packets fall inside the TCP window, it may be sufficient for
   multipath TCP senders to make sure that all paths see at least one
   packet per window.  Middleboxes that enforce sequence number
   integrity will almost certainly also block TCP packets for which they
   didn't observe the three way handshake.  A possible way to
   accommodate that behavior would be to send copies of all session
   establishment and tear down packets over all paths that the sender
   may use.  However, this strategy is still likely to fail unless the
   receiver does the same so the middleboxes may observe the signaling
   packets flowing in both directions.

   It's also possible that middleboxes (or perhaps hosts themselves)
   reject packets with the path indicator TCP option.  Since packets
   flowing over the default path don't carry the path indicato option,
   these packets should always be allowed through, so single path
   operation is always possible.  When a multipath TCP sender starts to
   send packets over alternative paths, those packets won't make it to
   the receiver because they contain the path indicator option.  The
   result is that a new subflow, which would use a congestion window of
   two maximum segment sizes, would send two packets and then
   experiences a retransmission timeout.  Slow retransmit makes sure the
   packets are transmitted before the session stalls, so the impact of
   the lost packets is negligible.

8.  Security considerations

   None at this time.

9.  IANA considerations

   IANA is requested to provide a TCP option kind number for the path
   indication option.

10.  Acknowledgements

   The single ended multipath TCP was developed together with Marcelo
   Bagnulo and Arturo Azcorra.

   Members of the Trilogy project, especially Costin Raiciu, have
   contributed valuable insights.

   Iljitsch van Beijnum is supported by Trilogy

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   (http://www.trilogy-project.org), a research project (ICT-216372)
   partially funded by the European Community under its Seventh
   Framework Program.  The views expressed here are those of the
   author(s) only.  The European Commission is not liable for any use
   that may be made of the information in this document.

11.  References

11.1.  Normative References

   [RFC0793]  Postel, J., "Transmission Control Protocol", STD 7,
              RFC 793, September 1981.

   [RFC1191]  Mogul, J. and S. Deering, "Path MTU discovery", RFC 1191,
              November 1990.

   [RFC1323]  Jacobson, V., Braden, B., and D. Borman, "TCP Extensions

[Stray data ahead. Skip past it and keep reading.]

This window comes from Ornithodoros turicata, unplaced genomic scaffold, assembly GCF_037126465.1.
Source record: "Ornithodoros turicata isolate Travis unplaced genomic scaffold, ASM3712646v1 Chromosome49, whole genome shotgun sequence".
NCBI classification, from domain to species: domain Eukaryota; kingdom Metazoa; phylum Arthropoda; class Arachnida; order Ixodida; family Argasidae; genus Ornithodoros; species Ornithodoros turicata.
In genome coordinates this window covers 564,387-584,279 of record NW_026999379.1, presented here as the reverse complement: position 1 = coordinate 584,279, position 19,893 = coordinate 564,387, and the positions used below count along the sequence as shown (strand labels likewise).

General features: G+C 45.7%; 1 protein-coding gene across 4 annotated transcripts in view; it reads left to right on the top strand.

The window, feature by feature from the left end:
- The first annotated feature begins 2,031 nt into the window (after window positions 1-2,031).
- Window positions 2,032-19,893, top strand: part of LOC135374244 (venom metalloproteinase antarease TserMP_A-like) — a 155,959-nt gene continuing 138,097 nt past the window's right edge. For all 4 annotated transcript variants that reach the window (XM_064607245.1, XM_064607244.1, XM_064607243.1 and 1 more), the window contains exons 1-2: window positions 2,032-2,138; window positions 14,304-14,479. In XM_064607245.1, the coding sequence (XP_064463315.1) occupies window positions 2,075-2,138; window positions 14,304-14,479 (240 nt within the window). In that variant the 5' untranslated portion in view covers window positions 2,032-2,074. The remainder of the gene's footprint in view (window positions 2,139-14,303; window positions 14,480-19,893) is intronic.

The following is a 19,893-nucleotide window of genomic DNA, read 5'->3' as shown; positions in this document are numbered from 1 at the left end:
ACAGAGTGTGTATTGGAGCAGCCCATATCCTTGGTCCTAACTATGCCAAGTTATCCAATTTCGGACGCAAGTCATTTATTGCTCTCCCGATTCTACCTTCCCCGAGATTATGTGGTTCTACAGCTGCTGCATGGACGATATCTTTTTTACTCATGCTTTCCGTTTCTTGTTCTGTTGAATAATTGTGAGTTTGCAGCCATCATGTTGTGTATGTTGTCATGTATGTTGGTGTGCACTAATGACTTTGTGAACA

for High Performance", RFC 1323, May 1992.

   [RFC2018]  Mathis, M., Mahdavi, J., Floyd, S., and A. Romanow, "TCP
              Selective Acknowledgment Options", RFC 2018, October 1996.

   [RFC2119]  Bradner, S., "Key words for use in RFCs to Indicate
              Requirement Levels", BCP 14, RFC 2119, March 1997.

   [RFC2581]  Allman, M., Paxson, V., and W. Stevens, "TCP Congestion
              Control", RFC 2581, April 1999.

   [RFC2992]  Hopps, C., "Analysis of an Equal-Cost Multi-Path
              Algorithm", RFC 2992, November 2000.

   [RFC3168]  Ramakrishnan, K., Floyd, S., and D. Black, "The Addition
              of Explicit Congestion Notification (ECN) to IP",
              RFC 3168, September 2001.

11.2.  Informational References

   [RFC1072]  Jacobson, V. and R. Braden, "TCP extensions for long-delay
              paths", RFC 1072, October 1988.

   [RFC1122]  Braden, R., "Requirements for Internet Hosts -
              Communication Layers", STD 3, RFC 1122, October 1989.

   [RFC2960]  Stewart, R., Xie, Q., Morneault, K., Sharp, C.,
              Schwarzbauer, H., Taylor, T., Rytina, I., Kalla, M.,
              Zhang, L., and V. Paxson, "Stream Control Transmission
              Protocol", RFC 2960, October 2000.

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   [RFC4915]  Psenak, P., Mirtorabi, S., Roy, A., Nguyen, L., and P.
              Pillay-Esnault, "Multi-Topology (MT) Routing in OSPF",
              RFC 4915, June 2007.

              Wischik, D., Handley, M., and M. Bagnulo Braun, "The
              resource pooling principle", Computer Communication
              Review 38, September 2008.

              Nordmark, E. and M. Bagnulo, "Shim6: Level 3 Multihoming